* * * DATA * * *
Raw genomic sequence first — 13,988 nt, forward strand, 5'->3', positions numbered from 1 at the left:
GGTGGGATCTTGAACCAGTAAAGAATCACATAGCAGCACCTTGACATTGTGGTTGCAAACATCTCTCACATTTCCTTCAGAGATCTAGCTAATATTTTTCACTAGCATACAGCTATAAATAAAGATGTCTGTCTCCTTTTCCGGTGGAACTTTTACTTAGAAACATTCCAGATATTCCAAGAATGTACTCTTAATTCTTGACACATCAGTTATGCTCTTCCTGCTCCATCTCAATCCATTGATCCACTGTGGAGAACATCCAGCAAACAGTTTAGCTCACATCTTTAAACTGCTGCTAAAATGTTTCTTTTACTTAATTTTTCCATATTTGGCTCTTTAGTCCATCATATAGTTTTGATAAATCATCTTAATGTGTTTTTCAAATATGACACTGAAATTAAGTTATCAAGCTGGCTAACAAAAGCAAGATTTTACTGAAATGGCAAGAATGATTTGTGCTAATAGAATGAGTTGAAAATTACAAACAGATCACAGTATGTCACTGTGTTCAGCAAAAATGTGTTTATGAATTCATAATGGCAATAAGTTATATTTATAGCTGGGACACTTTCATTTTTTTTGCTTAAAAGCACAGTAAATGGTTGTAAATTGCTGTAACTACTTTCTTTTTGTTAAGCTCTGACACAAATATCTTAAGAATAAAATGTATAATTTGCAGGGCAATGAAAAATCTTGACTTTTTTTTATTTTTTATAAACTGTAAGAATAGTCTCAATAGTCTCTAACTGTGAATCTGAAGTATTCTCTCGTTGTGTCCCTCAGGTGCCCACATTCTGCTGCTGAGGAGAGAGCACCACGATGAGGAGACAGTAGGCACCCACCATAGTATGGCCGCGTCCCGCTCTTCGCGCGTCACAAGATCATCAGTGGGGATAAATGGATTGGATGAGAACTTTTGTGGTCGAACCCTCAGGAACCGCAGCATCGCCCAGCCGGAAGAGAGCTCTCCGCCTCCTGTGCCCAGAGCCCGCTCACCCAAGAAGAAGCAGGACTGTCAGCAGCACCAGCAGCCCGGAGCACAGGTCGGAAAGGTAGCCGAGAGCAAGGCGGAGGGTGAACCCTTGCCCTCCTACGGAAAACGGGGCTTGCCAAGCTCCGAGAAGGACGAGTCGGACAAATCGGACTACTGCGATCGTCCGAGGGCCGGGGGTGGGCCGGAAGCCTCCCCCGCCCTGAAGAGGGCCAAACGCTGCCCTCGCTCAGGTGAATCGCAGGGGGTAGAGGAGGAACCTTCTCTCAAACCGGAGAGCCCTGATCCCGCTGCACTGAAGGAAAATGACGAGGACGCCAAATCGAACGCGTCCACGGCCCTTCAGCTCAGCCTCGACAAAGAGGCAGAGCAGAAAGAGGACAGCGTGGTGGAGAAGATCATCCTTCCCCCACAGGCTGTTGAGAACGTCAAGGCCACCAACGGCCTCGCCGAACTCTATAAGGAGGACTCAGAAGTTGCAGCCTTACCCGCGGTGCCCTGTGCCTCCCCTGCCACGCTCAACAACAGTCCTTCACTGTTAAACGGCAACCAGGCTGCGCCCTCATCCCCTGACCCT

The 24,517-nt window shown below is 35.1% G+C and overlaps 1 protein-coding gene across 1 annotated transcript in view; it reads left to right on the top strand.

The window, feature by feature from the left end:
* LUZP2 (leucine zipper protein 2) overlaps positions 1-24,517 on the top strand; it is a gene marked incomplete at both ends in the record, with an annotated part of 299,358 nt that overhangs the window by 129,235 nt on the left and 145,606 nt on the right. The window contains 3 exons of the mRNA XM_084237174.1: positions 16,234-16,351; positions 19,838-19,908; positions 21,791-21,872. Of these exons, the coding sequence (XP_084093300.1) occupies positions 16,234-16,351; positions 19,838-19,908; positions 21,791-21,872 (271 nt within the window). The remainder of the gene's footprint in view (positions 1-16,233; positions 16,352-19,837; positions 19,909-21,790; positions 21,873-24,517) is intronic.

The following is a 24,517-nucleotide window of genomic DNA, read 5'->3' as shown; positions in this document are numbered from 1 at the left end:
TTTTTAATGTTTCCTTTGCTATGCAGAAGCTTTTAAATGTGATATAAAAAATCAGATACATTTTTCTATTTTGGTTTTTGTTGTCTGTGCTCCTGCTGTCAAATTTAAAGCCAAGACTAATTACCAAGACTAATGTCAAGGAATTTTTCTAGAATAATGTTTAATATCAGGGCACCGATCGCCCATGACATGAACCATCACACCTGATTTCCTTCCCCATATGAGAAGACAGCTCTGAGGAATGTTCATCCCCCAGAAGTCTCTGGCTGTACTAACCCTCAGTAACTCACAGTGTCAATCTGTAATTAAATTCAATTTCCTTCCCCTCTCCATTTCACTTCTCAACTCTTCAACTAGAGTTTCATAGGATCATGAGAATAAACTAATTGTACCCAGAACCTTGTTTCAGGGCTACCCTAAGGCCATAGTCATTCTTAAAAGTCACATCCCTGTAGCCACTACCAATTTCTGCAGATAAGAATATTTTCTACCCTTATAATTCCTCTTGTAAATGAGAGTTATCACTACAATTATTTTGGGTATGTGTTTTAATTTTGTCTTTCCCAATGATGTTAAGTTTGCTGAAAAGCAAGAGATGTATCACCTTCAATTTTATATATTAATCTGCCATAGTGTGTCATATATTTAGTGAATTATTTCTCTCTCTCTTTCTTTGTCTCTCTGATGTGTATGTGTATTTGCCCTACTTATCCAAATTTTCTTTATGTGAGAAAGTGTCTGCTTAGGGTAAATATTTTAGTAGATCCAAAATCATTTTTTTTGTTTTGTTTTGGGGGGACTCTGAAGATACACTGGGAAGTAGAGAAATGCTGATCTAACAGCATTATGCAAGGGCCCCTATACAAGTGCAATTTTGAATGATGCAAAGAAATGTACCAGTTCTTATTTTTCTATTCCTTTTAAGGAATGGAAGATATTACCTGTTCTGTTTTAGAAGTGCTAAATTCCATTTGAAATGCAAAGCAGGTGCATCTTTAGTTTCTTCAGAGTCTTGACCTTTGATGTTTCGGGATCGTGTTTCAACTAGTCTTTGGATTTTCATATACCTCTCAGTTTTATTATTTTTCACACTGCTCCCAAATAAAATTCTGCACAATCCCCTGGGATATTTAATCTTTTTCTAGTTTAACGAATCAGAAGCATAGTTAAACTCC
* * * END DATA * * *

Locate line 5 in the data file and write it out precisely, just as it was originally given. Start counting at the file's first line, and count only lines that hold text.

* LUZP2 (leucine zipper protein 2) overlaps positions 1-24,517 on the top strand; it is a gene marked incomplete at both ends in the record, with an annotated part of 299,358 nt that overhangs the window by 129,235 nt on the left and 145,606 nt on the right. The window contains 3 exons of the mRNA XM_084237174.1: positions 16,234-16,351; positions 19,838-19,908; positions 21,791-21,872. Of these exons, the coding sequence (XP_084093300.1) occupies positions 16,234-16,351; positions 19,838-19,908; positions 21,791-21,872 (271 nt within the window). The remainder of the gene's footprint in view (positions 1-16,233; positions 16,352-19,837; positions 19,909-21,790; positions 21,873-24,517) is intronic.